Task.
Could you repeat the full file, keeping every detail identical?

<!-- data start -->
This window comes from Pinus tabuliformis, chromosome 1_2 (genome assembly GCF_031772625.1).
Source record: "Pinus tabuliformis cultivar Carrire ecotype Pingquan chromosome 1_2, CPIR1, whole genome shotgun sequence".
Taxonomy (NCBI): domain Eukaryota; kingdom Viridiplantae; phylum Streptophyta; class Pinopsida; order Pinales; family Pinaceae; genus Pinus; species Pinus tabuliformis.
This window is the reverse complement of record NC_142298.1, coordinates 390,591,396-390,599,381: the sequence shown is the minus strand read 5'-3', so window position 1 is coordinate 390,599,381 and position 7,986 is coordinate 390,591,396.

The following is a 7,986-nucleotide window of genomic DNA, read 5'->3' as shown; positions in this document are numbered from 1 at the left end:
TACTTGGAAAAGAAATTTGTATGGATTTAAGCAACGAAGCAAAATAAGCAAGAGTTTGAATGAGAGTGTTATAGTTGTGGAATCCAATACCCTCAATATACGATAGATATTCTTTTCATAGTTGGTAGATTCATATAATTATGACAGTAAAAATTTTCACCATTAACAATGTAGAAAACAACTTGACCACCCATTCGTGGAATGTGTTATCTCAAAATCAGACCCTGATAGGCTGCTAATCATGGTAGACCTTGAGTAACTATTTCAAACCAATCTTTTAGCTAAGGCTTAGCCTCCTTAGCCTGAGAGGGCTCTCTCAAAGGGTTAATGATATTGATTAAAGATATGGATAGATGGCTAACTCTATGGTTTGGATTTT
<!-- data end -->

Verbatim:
This window comes from Pinus tabuliformis, chromosome 1_2 (genome assembly GCF_031772625.1).
Source record: "Pinus tabuliformis cultivar Carrire ecotype Pingquan chromosome 1_2, CPIR1, whole genome shotgun sequence".
Taxonomy (NCBI): domain Eukaryota; kingdom Viridiplantae; phylum Streptophyta; class Pinopsida; order Pinales; family Pinaceae; genus Pinus; species Pinus tabuliformis.
This window is the reverse complement of record NC_142298.1, coordinates 390,591,396-390,599,381: the sequence shown is the minus strand read 5'-3', so window position 1 is coordinate 390,599,381 and position 7,986 is coordinate 390,591,396.

The following is a 7,986-nucleotide window of genomic DNA, read 5'->3' as shown; positions in this document are numbered from 1 at the left end:
TACTTGGAAAAGAAATTTGTATGGATTTAAGCAACGAAGCAAAATAAGCAAGAGTTTGAATGAGAGTGTTATAGTTGTGGAATCCAATACCCTCAATATACGATAGATATTCTTTTCATAGTTGGTAGATTCATATAATTATGACAGTAAAAATTTTCACCATTAACAATGTAGAAAACAACTTGACCACCCATTCGTGGAATGTGTTATCTCAAAATCAGACCCTGATAGGCTGCTAATCATGGTAGACCTTGAGTAACTATTTCAAACCAATCTTTTAGCTAAGGCTTAGCCTCCTTAGCCTGAGAGGGCTCTCTCAAAGGGTTAATGATATTGATTAAAGATATGGATAGATGGCTAACTCTATGGTTTGGATTTT